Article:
So, outside, the Prius V is somewhat different to what you might expect. It’s 135mm longer than the Prius we know and of that 135mm, no less than 80mm is swallowed up by the extended wheelbase. In theory, that longer wheelbase should deliver a slightly more composed ride on the open road too. Prius V is also higher than the normal Prius with an extra 110mm delivering the aforementioned head room gain. There’s 25mm more headroom up front, stretching to 45mm more in the second row. The third row is still a little cramped, but it’s not designed for adults really. As you’d expect, with the third row in position, the boot space is somewhat limited. Fold those third row seats flat though and you have room for five adults in comfort and a veritable mountain of gear behind them.
Toyota tells us there are more than 60 seating configurations on offer, and we certainly didn’t have time to test all of them.
The second row – we think importantly – slides forward and back to adjust legroom for both the second row and thus affect legroom in the third row too. The three individual bucket design seats in the second row are comfortable even for six footers.
Comfort, visibility and command of the major controls is all at the better end of the scale from the driver’s pew. The third row certainly looks a lot further away than it is from the front seat and a commanding seating position with plenty of adjustment means driving is never taxing. There’s that typical solid, hard wearing feel to everything as you expect and we reckon Prius V has rowdy family weekends away written all over it.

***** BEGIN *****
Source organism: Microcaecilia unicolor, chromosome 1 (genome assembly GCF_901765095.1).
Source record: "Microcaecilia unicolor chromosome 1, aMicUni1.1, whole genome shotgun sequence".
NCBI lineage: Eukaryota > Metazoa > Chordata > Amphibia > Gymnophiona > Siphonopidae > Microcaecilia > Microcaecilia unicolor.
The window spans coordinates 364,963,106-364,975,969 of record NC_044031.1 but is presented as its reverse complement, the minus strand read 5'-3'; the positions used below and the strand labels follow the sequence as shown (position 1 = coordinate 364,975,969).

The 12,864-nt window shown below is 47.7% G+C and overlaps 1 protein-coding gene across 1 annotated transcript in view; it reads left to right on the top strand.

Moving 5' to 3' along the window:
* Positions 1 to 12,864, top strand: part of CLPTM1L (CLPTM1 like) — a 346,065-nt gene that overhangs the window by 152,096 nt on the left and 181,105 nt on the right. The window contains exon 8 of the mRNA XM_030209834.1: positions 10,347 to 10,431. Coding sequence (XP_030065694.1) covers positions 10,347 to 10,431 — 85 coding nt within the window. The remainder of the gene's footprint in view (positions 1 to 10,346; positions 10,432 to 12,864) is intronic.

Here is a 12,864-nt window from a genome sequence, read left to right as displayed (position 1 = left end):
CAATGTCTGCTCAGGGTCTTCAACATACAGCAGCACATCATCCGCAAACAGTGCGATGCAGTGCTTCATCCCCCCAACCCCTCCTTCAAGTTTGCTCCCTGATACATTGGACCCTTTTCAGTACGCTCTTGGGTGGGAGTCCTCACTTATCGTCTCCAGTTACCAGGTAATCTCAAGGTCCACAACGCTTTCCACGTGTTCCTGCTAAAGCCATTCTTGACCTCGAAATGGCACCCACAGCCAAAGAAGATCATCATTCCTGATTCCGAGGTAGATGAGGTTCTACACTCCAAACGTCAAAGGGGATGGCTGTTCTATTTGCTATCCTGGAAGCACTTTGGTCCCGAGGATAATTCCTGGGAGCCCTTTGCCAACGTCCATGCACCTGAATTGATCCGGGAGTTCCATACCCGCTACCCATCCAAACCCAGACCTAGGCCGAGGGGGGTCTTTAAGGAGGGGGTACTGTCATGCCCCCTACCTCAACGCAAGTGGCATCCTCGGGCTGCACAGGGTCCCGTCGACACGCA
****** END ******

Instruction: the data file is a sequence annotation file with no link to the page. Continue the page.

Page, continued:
Mechanically, the Prius V is a Prius as we know it. The addition of the third row meant that the battery had to be redesigned and repositioned under the front seat – which assists weight distribution – but the 1.8-litre, 4-cylinder engine is the same as we’re used to. Combined with the electric motor, it offers 100kW. The only negative of the mechanical package is the sometimes annoying whine that emanates from the CVT. It’s a whine that we repeat just about whenever we drive anything with a CVT but it is there and it does get a little annoying. Aside from that and the feeling that you could use more grunt, the Prius V gets about its business quietly and efficiently.